Here, in the relevant testimony, Morales-Fernandez was explaining his state of mind as to (1) why he accompanied Baltazar-Monterrosa to his room (because Baltazar-Monterrosa had confessed to killing a man), and (2) why he did not initially tell the police about Baltazar-Monterrosa's confession (because he feared Baltazar-Monterrosa would do something to him). Morales-Fernandez never testified that Baltazar-Monterrosa actually threatened him. Morales-Fernandez also testified that he was subjectively afraid of Baltazar-Monterrosa's family, but he never testified that he had any objective reasons for his fear or that the family actually threatened him. Thus, we conclude that Baltazar-Monterrosa's contention of suggested witness intimidation lacks merit, and his due process right to a fair trial was not violated. Moreover, even if such testimony was improper, given the physical evidence in this case, any error would be harmless.
We have also considered Baltazar-Monterrosa's other allegations of prosecutorial misconduct, namely (1) advancing inconsistent theories, (2) disparaging defense tactics, and (3) vouching for a witness, and we conclude that they lack merit.
See Wegner v. State, 116 Nev. 1149, 1155, 14 P.3d 25, 30 (2000) ("An error is harmless when it is `clear beyond a reasonable doubt that a rational jury would have found the defendant guilty absent the error.'" (quoting Neder v. United States, 527 U.S. 1, 18 (1999))).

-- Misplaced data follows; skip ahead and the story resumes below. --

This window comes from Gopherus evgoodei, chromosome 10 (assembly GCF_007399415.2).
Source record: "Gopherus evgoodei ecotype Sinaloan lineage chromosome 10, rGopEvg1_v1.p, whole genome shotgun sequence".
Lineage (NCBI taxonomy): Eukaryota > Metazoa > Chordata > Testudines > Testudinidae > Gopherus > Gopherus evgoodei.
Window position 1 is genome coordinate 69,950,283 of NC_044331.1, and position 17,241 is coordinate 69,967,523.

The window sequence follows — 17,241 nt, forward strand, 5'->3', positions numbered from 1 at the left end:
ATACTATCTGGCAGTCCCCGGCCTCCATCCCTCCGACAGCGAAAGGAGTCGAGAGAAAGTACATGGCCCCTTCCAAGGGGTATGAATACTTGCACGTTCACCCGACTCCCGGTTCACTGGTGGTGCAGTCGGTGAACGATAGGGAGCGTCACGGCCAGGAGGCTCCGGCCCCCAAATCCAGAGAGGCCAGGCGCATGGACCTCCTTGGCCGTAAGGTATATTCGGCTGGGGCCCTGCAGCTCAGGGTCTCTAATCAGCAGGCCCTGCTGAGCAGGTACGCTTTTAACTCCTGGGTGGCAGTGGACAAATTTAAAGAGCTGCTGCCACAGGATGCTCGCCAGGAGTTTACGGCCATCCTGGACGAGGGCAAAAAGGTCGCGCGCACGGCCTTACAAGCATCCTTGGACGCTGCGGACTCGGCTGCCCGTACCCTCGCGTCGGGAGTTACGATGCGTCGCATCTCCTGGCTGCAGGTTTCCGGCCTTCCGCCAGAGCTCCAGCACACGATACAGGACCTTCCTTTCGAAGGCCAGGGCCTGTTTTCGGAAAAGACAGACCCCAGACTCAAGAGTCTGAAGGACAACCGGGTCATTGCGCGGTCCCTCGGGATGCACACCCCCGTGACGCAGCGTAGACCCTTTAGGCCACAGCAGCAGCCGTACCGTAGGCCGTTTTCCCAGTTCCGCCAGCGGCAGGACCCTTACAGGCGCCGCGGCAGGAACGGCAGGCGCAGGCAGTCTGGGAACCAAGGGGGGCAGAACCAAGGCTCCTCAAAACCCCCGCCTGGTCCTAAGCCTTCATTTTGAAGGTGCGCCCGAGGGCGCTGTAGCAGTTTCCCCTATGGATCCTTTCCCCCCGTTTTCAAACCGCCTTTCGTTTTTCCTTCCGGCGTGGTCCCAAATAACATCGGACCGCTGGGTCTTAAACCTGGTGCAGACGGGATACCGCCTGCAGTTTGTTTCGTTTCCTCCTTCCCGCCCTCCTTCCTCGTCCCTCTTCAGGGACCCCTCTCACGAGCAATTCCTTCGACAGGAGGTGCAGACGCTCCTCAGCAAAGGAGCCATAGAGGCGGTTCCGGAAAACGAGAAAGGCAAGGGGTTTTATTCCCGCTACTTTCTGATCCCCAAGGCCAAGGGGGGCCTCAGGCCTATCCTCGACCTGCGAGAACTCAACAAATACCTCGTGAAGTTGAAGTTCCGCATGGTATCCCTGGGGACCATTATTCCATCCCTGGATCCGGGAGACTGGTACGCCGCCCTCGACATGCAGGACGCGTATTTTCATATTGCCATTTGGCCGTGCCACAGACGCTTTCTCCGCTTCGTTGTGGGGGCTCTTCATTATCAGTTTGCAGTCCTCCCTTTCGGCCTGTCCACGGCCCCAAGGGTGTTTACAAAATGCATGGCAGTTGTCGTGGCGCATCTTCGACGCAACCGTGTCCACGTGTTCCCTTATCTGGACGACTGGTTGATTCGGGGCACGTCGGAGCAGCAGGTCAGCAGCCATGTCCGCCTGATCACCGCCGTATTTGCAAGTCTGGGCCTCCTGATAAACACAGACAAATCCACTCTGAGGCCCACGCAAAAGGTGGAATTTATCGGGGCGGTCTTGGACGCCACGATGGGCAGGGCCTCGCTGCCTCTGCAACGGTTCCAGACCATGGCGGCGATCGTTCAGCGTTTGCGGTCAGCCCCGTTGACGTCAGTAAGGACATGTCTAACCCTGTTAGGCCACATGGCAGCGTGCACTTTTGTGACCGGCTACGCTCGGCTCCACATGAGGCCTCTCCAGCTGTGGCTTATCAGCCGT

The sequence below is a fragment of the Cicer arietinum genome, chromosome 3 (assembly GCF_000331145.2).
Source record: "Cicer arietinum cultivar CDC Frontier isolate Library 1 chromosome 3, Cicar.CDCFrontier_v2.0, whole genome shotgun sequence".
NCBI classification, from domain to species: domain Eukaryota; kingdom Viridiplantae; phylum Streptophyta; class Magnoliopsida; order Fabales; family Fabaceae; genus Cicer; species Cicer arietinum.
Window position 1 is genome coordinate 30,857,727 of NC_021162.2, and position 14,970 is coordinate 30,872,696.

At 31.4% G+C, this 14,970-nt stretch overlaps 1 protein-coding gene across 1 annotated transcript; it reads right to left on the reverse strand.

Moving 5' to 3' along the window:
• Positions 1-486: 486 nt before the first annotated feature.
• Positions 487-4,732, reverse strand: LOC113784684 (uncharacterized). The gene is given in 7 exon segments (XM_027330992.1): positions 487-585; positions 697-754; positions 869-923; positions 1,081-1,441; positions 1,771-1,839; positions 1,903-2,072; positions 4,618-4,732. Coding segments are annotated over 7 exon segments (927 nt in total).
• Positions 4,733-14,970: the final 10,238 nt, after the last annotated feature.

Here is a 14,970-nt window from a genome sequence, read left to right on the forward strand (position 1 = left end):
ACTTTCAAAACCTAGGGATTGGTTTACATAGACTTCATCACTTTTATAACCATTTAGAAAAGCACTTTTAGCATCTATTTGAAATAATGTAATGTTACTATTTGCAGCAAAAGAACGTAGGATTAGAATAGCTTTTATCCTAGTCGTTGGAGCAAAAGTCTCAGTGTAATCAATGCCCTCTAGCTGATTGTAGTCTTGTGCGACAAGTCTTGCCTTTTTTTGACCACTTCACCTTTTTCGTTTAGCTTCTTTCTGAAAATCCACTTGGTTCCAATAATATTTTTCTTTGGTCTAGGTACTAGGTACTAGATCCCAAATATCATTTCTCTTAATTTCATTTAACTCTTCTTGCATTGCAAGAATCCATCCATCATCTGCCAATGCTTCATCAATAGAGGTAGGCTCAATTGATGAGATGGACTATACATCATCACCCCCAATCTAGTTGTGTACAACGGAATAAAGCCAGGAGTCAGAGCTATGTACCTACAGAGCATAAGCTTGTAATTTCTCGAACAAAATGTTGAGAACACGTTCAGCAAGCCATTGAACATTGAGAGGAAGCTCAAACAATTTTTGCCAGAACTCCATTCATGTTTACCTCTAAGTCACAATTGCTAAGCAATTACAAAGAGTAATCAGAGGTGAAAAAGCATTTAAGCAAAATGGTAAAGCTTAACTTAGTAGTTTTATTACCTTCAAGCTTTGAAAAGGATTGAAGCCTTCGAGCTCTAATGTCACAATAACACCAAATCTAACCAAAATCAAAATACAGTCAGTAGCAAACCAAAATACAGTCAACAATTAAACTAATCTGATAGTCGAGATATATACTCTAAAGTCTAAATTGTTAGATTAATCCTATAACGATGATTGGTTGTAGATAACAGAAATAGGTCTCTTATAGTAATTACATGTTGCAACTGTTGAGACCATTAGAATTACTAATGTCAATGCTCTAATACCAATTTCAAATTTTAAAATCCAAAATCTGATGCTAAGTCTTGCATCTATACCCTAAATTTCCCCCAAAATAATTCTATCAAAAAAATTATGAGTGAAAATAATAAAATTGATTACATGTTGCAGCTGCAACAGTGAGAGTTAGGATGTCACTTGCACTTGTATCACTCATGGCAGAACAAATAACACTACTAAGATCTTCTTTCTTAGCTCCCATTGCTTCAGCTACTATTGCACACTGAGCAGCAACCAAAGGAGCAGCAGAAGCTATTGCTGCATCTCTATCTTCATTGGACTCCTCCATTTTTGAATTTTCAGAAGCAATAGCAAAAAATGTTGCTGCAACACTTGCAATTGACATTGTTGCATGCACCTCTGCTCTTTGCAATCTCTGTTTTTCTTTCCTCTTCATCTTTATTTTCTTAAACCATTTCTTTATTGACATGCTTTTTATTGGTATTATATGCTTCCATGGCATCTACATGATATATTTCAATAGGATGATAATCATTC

The trial court erred by refusing to allow defense counsel to impeach the veracity of a witness, but this error was harmless beyond a reasonable doubt
Baltazar-Monterrosa argues that the district court erred by refusing to allow the defense to ask about Morales-Fernandez's immigration status because it prevented the defense from eliciting testimony that Morales-Fernandez was threatened with deportation unless he testified against Baltazar-Monterrosa.
At trial, during the defense's cross-examination of Morales-Fernandez, an issue arose as to the relationship between Morales-Fernandez's immigration status and his credibility as a witness, specifically, whether anyone threatened him with deportation if he did not testify or if he did not testify in a particular manner. The district court noted that the matter was not clear and allowed both sides to examine Morales-Fernandez on voir dire regarding the matter. On voir dire, Morales-Fernandez testified that an INS interpreter translated for him at his second interview with police. He testified that the authorities did not tell him that he would be deported if he did not testify, but that was his understanding. The court then further questioned Morales-Fernandez, who stated that he believed he had signed a consent to deportation prior to testifying. The court then determined that Morales-Fernandez's immigration status was irrelevant because his consent removed the threat of deportation as leverage compelling him to testify.